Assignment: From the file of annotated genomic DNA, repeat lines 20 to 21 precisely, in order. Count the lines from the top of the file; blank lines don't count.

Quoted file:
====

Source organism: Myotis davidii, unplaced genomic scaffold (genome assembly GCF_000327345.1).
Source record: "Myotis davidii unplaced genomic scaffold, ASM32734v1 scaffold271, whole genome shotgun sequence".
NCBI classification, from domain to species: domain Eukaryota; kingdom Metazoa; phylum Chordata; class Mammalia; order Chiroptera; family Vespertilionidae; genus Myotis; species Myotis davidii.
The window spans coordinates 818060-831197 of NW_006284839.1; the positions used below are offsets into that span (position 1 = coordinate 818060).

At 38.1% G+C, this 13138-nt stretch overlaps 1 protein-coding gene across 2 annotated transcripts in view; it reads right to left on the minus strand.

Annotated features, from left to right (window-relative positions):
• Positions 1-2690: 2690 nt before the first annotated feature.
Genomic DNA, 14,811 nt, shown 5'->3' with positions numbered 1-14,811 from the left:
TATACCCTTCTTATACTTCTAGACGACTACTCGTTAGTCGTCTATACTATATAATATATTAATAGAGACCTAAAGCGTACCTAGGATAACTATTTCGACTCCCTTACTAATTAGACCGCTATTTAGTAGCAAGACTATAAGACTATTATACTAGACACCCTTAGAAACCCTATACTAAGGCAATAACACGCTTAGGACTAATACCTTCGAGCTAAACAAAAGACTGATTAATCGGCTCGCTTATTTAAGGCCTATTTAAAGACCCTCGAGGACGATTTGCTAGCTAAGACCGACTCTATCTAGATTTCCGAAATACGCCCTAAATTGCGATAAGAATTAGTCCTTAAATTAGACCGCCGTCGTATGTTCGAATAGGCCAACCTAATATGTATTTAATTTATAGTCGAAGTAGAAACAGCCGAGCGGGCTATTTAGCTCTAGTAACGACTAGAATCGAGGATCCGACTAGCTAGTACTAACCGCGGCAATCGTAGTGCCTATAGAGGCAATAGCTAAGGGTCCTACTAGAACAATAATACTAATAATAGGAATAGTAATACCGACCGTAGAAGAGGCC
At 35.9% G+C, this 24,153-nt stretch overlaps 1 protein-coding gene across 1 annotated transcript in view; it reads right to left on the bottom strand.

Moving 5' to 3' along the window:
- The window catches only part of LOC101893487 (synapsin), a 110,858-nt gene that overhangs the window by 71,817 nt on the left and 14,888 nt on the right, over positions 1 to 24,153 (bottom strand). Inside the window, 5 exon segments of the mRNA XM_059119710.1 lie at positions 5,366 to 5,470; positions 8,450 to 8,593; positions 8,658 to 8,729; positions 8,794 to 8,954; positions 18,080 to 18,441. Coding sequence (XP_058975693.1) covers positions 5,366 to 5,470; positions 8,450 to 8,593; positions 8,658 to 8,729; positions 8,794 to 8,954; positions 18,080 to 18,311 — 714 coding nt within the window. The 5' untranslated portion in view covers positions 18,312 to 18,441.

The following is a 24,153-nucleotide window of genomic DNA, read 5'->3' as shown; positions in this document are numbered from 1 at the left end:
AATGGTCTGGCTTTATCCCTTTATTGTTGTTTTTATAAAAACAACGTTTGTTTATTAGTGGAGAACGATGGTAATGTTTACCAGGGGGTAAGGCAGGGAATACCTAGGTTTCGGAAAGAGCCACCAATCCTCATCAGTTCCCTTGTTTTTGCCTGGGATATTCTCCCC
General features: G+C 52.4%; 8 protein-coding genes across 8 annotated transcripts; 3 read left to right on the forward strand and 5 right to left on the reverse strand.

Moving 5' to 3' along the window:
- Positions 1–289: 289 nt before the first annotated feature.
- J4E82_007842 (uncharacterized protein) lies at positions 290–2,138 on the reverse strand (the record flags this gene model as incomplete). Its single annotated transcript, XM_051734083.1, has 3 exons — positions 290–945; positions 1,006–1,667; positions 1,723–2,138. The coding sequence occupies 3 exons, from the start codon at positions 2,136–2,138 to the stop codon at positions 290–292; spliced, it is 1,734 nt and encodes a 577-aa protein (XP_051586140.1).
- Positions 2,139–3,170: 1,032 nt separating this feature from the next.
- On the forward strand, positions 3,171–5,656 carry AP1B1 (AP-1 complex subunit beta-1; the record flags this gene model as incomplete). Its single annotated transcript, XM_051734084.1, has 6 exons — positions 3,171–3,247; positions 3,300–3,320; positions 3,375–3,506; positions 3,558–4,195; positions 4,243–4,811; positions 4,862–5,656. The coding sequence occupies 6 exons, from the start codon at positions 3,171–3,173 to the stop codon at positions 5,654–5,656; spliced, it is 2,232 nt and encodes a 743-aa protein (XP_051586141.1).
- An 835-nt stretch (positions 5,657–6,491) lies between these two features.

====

- On the forward strand, positions 3,171–5,656 carry AP1B1 (AP-1 complex subunit beta-1; the record flags this gene model as incomplete). Its single annotated transcript, XM_051734084.1, has 6 exons — positions 3,171–3,247; positions 3,300–3,320; positions 3,375–3,506; positions 3,558–4,195; positions 4,243–4,811; positions 4,862–5,656. The coding sequence occupies 6 exons, from the start codon at positions 3,171–3,173 to the stop codon at positions 5,654–5,656; spliced, it is 2,232 nt and encodes a 743-aa protein (XP_051586141.1).
- An 835-nt stretch (positions 5,657–6,491) lies between these two features.